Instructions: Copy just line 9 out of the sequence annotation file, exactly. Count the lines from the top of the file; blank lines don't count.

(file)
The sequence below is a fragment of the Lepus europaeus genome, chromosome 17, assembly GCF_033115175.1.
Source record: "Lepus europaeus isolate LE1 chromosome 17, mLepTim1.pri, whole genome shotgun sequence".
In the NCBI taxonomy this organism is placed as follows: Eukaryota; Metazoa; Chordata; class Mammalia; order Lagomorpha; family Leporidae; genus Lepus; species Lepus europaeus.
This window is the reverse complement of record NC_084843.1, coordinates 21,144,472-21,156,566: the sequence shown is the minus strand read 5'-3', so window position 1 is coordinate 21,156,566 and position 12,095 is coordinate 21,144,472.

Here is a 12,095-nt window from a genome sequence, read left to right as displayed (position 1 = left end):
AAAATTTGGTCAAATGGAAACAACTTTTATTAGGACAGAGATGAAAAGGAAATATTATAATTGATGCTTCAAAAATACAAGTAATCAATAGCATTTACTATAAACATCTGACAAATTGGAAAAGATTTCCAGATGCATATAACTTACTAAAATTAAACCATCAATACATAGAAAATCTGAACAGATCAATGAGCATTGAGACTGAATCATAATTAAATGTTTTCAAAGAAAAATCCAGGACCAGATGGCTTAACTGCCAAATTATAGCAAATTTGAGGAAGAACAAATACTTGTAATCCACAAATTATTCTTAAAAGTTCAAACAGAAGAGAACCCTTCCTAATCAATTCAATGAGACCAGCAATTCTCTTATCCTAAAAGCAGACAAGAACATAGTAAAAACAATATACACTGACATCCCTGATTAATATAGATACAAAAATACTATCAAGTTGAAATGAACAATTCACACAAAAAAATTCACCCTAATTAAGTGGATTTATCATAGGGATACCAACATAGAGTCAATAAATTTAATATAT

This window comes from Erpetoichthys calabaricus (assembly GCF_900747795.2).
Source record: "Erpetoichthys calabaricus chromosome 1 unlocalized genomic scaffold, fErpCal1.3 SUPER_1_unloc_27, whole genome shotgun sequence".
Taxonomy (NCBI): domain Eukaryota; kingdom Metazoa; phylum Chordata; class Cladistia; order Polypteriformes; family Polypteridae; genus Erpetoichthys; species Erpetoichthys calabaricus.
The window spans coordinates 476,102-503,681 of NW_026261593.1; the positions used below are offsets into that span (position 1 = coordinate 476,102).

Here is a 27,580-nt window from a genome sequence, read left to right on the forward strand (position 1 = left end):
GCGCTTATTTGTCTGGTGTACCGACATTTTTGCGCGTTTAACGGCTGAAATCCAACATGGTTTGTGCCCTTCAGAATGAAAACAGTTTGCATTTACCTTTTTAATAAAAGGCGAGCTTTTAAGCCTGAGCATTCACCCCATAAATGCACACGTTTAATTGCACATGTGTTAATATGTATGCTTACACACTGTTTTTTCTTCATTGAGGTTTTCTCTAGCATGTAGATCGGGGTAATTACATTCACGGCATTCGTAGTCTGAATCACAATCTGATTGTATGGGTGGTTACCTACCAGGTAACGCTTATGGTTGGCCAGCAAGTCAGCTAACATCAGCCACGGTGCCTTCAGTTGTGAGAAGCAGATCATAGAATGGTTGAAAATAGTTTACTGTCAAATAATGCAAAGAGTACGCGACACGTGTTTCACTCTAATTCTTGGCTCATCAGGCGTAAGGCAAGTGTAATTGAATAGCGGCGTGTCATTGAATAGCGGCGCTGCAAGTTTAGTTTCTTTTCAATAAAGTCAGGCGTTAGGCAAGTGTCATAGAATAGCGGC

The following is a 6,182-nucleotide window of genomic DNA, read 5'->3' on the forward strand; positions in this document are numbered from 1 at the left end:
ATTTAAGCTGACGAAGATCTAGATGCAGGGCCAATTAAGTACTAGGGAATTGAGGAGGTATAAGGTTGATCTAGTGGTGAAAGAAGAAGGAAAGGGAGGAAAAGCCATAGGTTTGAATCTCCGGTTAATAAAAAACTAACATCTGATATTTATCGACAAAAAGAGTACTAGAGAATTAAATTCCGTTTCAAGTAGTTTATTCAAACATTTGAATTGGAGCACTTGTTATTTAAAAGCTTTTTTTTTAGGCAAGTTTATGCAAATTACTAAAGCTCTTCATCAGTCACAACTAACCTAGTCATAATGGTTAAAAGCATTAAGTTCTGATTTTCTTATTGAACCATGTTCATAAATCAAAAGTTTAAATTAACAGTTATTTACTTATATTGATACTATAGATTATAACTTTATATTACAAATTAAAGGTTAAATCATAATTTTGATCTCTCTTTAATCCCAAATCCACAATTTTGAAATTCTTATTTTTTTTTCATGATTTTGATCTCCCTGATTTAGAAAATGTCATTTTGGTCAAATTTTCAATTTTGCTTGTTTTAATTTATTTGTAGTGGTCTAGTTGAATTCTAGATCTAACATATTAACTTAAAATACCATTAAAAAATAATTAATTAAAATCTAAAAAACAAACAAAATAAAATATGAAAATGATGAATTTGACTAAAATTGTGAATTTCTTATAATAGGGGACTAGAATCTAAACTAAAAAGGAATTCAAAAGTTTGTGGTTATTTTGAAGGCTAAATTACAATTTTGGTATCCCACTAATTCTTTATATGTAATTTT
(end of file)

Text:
Taxonomy (NCBI): domain Eukaryota; kingdom Metazoa; phylum Chordata; class Cladistia; order Polypteriformes; family Polypteridae; genus Erpetoichthys; species Erpetoichthys calabaricus.